10 Questions With… David Dolcini
There’s no escaping DNA. At least not for David Dolcini. The multi-hyphenate architect/designer, artist, sculptor and woodworker comes from a family that has been “working with wood since 1838,” he recounts. “Ambrogio Dolcini is the first of my bloodline who was a carpenter two centuries ago.” His father Enzo also worked in the family business, Fratelli Dolcini, which produced wooden windows and doors, until the factory was sold in the late 1970s and he went on to work at an NGO in Kenya. Born in Codogno, Italy, about an hour’s drive from Milan, David is the oldest of three sons and grew up on an old farmstead. The Art School of Piacenza (high school) instilled his love of sketching and led to the inevitable Milan Polytechnic with its interdisciplinary approach. “It’s not difficult to meet a carpenter who could also be a musician and has studied art or philosophy.” After graduating in 2004, he entered the design world as a project manager for Luceplan followed by a stint in Shanghai working for A00 Architecture. Returning home, literally and figuratively, he established his Codogno-based studio in 2007, now with two others and an administrative assistant working remotely. Five years later, he opened a branch in Valencia where he lives, “as much as possible,” with his family: partner and muse Marga and daughters Lia, 7, and Alida, 3 in a building dating to the first half of the 20th century. We couldn’t help but ask why David, not Davide? His grandmother, who frequently traveled to London and Paris, wanted the name. His guess: “It sounded more international.”
Interior Design: What are some of your earliest memories of design, and what was the “aha” moment when you knew this would be your path, too?
David Dolcini: I was still studying at the Art School of Piacenza when a dear friend of my father, who worked in the world of design, saw some of my schoolwork and gave me a catalogue of an exhibition on design in Milan. I went to see that exhibit and was literally blown away. That started my forever love for the design world. My curiosity kept growing, and I needed to dive in myself.
ID: What was it like living and working in Shanghai, so different from Italy? What did you learn and integrate into your work back in Codogno and Valencia?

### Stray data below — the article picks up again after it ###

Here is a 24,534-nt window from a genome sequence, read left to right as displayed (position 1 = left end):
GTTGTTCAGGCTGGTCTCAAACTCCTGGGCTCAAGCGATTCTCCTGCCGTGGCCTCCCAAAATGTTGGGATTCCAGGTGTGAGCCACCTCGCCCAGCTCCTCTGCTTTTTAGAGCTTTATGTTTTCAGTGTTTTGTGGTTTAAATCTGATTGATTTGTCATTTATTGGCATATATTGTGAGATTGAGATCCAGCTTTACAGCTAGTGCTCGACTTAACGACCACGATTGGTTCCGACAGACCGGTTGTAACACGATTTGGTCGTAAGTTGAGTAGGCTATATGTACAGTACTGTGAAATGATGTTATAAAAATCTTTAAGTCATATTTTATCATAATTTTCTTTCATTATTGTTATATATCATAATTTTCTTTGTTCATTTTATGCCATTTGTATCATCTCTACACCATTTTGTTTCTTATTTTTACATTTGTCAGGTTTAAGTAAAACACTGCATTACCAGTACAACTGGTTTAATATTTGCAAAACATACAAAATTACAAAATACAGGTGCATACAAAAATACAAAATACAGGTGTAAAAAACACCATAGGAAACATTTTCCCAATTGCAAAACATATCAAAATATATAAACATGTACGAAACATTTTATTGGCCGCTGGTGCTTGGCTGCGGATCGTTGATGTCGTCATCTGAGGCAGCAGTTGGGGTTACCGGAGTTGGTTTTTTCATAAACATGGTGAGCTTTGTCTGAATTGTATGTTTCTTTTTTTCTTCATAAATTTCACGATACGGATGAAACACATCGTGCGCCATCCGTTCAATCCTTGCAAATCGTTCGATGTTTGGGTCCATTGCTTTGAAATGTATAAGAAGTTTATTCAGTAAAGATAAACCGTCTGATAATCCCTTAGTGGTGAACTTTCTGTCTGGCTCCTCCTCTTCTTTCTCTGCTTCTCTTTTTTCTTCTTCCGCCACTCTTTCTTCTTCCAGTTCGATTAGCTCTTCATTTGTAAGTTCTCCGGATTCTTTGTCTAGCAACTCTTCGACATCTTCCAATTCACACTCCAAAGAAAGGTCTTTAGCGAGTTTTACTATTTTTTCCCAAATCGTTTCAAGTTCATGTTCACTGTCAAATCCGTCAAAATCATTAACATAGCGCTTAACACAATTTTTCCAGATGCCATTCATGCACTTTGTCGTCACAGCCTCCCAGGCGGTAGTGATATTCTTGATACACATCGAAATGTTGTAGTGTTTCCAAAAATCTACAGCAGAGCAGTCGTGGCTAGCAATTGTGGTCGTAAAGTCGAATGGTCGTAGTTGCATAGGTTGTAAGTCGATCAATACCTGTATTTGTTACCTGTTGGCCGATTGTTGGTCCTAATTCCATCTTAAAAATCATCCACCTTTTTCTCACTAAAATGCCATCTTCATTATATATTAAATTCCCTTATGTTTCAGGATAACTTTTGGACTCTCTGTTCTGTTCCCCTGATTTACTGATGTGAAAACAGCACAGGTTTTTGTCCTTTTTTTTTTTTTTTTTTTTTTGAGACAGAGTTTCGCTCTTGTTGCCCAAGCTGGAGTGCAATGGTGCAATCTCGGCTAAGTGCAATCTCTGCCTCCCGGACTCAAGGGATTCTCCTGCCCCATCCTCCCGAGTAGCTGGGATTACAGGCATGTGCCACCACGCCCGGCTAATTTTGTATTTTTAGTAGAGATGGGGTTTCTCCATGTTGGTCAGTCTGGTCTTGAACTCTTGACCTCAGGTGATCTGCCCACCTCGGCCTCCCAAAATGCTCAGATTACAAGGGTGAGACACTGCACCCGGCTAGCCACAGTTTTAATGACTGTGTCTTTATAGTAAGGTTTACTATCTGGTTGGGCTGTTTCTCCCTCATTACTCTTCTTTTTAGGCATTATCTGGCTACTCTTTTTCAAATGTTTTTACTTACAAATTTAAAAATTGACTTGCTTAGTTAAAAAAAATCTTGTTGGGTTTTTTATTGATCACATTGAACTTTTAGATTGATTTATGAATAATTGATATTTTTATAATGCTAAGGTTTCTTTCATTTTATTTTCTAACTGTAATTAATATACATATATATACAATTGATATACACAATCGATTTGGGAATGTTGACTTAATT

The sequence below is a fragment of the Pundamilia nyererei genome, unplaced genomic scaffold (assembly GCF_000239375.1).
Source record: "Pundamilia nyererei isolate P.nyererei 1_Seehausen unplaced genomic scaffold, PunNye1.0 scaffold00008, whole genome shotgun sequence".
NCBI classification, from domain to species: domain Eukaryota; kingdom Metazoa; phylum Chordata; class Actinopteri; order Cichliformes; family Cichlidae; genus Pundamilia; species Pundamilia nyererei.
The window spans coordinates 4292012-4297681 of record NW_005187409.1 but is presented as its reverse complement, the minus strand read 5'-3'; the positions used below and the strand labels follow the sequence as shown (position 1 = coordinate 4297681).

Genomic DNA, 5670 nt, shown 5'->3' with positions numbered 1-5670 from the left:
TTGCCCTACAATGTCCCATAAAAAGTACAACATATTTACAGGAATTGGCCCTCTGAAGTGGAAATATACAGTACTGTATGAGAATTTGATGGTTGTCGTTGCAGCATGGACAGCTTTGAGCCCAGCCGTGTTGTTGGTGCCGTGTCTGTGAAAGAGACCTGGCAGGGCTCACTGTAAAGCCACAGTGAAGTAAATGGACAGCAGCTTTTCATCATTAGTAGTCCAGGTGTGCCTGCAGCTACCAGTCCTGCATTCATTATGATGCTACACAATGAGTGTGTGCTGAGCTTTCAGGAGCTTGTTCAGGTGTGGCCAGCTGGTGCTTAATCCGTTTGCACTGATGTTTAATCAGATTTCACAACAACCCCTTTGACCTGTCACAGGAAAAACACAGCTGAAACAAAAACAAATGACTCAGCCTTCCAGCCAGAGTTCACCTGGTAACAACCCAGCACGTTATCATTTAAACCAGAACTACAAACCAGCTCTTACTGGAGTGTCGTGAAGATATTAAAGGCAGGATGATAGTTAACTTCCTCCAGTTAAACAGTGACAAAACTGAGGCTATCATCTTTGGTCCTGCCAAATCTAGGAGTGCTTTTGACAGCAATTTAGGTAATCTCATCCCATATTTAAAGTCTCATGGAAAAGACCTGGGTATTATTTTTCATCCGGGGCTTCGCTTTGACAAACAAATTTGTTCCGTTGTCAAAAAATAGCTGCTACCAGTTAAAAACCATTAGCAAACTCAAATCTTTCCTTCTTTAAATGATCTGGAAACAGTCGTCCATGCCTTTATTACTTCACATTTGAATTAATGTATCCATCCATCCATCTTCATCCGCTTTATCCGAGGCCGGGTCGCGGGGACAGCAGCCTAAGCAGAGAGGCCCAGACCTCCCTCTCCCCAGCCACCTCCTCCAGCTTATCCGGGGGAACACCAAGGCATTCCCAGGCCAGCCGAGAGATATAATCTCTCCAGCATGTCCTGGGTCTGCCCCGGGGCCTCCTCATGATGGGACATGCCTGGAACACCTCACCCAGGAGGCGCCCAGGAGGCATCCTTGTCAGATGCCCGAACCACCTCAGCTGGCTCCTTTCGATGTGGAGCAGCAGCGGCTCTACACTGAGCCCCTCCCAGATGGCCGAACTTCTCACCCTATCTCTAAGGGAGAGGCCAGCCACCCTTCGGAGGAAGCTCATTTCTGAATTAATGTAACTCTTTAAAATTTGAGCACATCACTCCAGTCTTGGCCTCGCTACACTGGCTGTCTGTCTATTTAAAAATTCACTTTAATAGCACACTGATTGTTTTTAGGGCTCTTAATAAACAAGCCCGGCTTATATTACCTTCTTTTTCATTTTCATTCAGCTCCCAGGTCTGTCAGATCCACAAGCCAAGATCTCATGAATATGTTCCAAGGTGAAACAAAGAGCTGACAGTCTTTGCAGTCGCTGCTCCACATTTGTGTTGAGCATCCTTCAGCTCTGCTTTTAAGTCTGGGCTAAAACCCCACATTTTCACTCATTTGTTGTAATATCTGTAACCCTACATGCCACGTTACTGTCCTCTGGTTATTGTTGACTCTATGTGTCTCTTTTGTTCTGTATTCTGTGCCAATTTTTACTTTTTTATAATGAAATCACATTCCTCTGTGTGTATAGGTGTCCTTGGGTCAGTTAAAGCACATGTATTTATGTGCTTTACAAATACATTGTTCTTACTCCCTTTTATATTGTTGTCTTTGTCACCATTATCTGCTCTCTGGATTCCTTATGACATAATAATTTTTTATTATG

DD: When I arrived in Shanghai in 2006 it was an adrenaline rush. The world was moving at a speed I wasn’t used to. You just had to be ready. I’ve always had an insatiable curiosity and I immediately fell in love with Chinese culture, that of the ancient dynasties. Ancient Chinese carpentry techniques have certainly influenced many of the details of my projects in wood such as the leg joint of my Argo sofa for Porada. Traditional ink painting influenced the pattern of my Ulisse suitcase for Brics.
ID: Speaking of these product designs, how did you connect with some of Italy’s top manufacturers?
DD: Every project has its own history and so does every client. Luceplan, for example, knew me before I opened my own studio. They followed my professional trajectory and one day we met again. I was in Brianza at a wood supplier and showed the owner a project of which I was particularly proud. He said it would be perfect for Porada, accompanied me to the company, and we have collaborating for nine years ever since. In 2007, I took part in a competition organized by the Lombardy region, which identified designers under 30 and matched them with companies. I was matched with Riva1920. I met the owners of Brics during a workshop I was teaching to IED (Istituto Europeo di Design) students and Brics was a partner. They inquired about my design process and then proposed the suitcase challenge. Arflex was thanks to a dear friend, also a friend of one of the Arflex owners. She introduced us, and we met after the first lockdown. A great feeling was formed, so then the Lizzy [chair] was born.